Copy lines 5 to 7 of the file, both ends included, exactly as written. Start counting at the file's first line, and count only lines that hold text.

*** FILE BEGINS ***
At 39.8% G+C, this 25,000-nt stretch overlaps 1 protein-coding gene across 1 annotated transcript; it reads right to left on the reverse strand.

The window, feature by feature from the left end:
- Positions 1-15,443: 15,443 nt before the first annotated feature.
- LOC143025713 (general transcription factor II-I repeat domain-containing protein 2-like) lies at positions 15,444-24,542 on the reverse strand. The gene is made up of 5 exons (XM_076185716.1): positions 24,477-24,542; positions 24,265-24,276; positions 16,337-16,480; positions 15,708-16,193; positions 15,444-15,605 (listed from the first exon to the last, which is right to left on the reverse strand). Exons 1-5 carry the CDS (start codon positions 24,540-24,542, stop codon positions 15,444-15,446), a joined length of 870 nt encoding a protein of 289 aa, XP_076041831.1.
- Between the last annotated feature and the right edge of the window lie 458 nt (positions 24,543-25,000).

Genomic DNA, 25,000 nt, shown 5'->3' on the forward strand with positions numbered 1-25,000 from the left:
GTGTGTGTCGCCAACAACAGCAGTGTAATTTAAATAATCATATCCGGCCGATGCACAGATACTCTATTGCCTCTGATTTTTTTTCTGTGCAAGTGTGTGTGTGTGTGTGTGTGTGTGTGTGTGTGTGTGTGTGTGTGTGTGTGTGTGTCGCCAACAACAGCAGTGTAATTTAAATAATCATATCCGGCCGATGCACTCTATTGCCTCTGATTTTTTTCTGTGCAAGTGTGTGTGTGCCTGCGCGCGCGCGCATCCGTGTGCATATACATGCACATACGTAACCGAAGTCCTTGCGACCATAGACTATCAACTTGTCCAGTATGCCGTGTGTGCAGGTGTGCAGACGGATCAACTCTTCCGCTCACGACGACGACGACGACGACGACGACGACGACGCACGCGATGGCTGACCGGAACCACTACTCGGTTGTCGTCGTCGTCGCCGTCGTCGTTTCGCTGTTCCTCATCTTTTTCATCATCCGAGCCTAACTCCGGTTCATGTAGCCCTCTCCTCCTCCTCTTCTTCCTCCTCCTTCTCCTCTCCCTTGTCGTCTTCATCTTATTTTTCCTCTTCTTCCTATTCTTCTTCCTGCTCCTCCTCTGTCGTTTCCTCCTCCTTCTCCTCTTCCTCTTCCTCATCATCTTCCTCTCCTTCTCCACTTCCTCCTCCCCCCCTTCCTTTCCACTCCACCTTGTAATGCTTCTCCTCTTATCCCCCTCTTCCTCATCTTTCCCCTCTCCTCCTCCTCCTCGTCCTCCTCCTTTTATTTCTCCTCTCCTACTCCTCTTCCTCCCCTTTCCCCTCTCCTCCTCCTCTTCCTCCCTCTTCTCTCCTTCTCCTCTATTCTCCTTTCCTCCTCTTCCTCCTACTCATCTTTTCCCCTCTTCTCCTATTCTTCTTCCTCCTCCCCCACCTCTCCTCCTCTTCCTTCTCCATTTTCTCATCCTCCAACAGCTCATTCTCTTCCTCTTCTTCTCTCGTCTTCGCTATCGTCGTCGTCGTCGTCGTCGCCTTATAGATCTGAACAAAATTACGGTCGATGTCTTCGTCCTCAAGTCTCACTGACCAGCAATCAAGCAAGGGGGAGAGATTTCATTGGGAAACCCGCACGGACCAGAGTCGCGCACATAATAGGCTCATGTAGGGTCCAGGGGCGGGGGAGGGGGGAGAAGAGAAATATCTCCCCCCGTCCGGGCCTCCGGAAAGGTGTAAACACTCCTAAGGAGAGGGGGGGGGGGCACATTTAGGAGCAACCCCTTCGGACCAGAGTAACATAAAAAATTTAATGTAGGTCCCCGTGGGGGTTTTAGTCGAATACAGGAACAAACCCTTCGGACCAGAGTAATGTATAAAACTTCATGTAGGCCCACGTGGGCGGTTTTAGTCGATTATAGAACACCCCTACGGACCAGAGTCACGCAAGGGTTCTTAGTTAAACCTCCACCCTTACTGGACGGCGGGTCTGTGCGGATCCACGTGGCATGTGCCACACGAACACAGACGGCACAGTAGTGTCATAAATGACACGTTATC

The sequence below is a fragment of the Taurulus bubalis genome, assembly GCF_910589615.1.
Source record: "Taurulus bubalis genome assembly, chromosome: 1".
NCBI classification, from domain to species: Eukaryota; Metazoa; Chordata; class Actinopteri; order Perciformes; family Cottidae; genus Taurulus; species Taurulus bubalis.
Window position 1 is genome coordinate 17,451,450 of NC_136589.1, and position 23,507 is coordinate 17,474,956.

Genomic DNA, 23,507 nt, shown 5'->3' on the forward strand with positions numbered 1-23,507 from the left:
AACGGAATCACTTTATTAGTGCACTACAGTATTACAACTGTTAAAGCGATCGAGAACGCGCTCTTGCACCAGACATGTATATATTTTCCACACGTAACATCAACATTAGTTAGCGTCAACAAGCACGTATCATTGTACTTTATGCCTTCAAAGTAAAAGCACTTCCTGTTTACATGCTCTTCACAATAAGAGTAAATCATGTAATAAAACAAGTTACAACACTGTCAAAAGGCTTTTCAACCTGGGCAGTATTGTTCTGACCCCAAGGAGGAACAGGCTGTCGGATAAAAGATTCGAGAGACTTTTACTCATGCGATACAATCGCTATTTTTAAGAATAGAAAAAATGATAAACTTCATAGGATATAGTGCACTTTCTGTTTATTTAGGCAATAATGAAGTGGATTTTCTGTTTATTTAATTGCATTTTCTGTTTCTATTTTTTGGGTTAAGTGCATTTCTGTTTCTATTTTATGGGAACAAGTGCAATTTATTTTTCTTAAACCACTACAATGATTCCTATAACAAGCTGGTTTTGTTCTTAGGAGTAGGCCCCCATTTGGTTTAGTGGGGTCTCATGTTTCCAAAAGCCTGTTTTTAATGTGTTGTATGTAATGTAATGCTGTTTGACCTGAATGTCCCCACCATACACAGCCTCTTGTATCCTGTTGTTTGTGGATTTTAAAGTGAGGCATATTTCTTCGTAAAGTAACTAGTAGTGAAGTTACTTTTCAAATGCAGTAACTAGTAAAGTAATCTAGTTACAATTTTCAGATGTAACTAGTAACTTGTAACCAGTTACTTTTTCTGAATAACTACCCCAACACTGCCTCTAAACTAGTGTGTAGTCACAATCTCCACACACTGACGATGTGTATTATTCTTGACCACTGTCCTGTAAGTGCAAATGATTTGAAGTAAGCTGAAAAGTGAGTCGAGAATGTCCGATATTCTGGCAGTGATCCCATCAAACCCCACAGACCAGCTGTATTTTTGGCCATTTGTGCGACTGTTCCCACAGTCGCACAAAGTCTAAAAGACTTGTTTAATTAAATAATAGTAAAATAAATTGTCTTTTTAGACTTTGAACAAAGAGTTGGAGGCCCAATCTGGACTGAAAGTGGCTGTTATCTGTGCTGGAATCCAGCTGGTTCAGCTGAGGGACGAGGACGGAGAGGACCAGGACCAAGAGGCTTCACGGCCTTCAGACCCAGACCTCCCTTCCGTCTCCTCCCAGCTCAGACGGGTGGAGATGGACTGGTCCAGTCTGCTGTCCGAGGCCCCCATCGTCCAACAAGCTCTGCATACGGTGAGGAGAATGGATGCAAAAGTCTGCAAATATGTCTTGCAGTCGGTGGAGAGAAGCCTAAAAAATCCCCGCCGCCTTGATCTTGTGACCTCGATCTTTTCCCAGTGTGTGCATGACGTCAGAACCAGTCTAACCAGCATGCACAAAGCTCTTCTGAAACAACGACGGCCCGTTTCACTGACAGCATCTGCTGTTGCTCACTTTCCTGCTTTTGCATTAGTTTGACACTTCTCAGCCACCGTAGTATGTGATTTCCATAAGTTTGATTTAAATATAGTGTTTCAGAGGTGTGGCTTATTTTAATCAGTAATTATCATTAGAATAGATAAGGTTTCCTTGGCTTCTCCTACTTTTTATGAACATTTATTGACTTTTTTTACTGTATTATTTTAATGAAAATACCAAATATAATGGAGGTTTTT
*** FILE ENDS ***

- Between the last annotated feature and the right edge of the window lie 458 nt (positions 24,543-25,000).

Genomic DNA, 25,000 nt, shown 5'->3' on the forward strand with positions numbered 1-25,000 from the left:
GTGTGTGTCGCCAACAACAGCAGTGTAATTTAAATAATCATATCCGGCCGATGCACAGATACTCTATTGCCTCTGATTTTTTTTCTGTGCAAGTGTGTGTGTGTGTGTGTGTGTGTGTGTGTGTGTGTGTGTGTGTGTGTGTGTGTGTCGCCAACAACAGCAGTGTAATTTAAATAATCATATCCGGCCGATGCACTCTATTGCCTCTGATTTTTTTCTGTGCAAGTGTGTGTGTGCCTGCGCGCGCGCGCATCCGTGTGCATATACATGCACATACGTAACCGAAGTCCTTGCGACCATAGACTATCAACTTGTCCAGTATGCCGTGTGTGCAGGTGTGCAGACGGATCAACTCTTCCGCTCACGACGACGACGACGACGACGACGACGACGACGCACGCGATGGCTGACCGGAACCACTACTCGGTTGTCGTCGTCGTCGCCGTCGTCGTTTCGCTGTTCCTCATCTTTTTCATCATCCGAGCCTAACTCCGGTTCATGTAGCCCTCTCCTCCTCCTCTTCTTCCTCCTCCTTCTCCTCTCCCTTGTCGTCTTCATCTTATTTTTCCTCTTCTTCCTATTCTTCTTCCTGCTCCTCCTCTGTCGTTTCCTCCTCCTTCTCCTCTTCCTCTTCCTCATCATCTTCCTCTCCTTCTCCACTTCCTCCTCCCCCCCTTCCTTTCCACTCCACCTTGTAATGCTTCTCCTCTTATCCCCCTCTTCCTCATCTTTCCCCTCTCCTCCTCCTCCTCGTCCTCCTCCTTTTATTTCTCCTCTCCTACTCCTCTTCCTCCCCTTTCCCCTCTCCTCCTCCTCTTCCTCCCTCTTCTCTCCTTCTCCTCTATTCTCCTTTCCTCCTCTTCCTCCTACTCATCTTTTCCCCTCTTCTCCTATTCTTCTTCCTCCTCCCCCACCTCTCCTCCTCTTCCTTCTCCATTTTCTCATCCTCCAACAGCTCATTCTCTTCCTCTTCTTCTCTCGTCTTCGCTATCGTCGTCGTCGTCGTCGTCGCCTTATAGATCTGAACAAAATTACGGTCGATGTCTTCGTCCTCAAGTCTCACTGACCAGCAATCAAGCAAGGGGGAGAGATTTCATTGGGAAACCCGCACGGACCAGAGTCGCGCACATAATAGGCTCATGTAGGGTCCAGGGGCGGGGGAGGGGGGAGAAGAGAAATATCTCCCCCCGTCCGGGCCTCCGGAAAGGTGTAAACACTCCTAAGGAGAGGGGGGGGGGGCACATTTAGGAGCAACCCCTTCGGACCAGAGTAACATAAAAAATTTAATGTAGGTCCCCGTGGGGGTTTTAGTCGAATACAGGAACAAACCCTTCGGACCAGAGTAATGTATAAAACTTCATGTAGGCCCACGTGGGCGGTTTTAGTCGATTATAGAACACCCCTACGGACCAGAGTCACGCAAGGGTTCTTAGTTAAACCTCCACCCTTACTGGACGGCGGGTCTGTGCGGATCCACGTGGCATGTGCCACACGAACACAGACGGCACAGTAGTGTCATAAATGACACGTTATC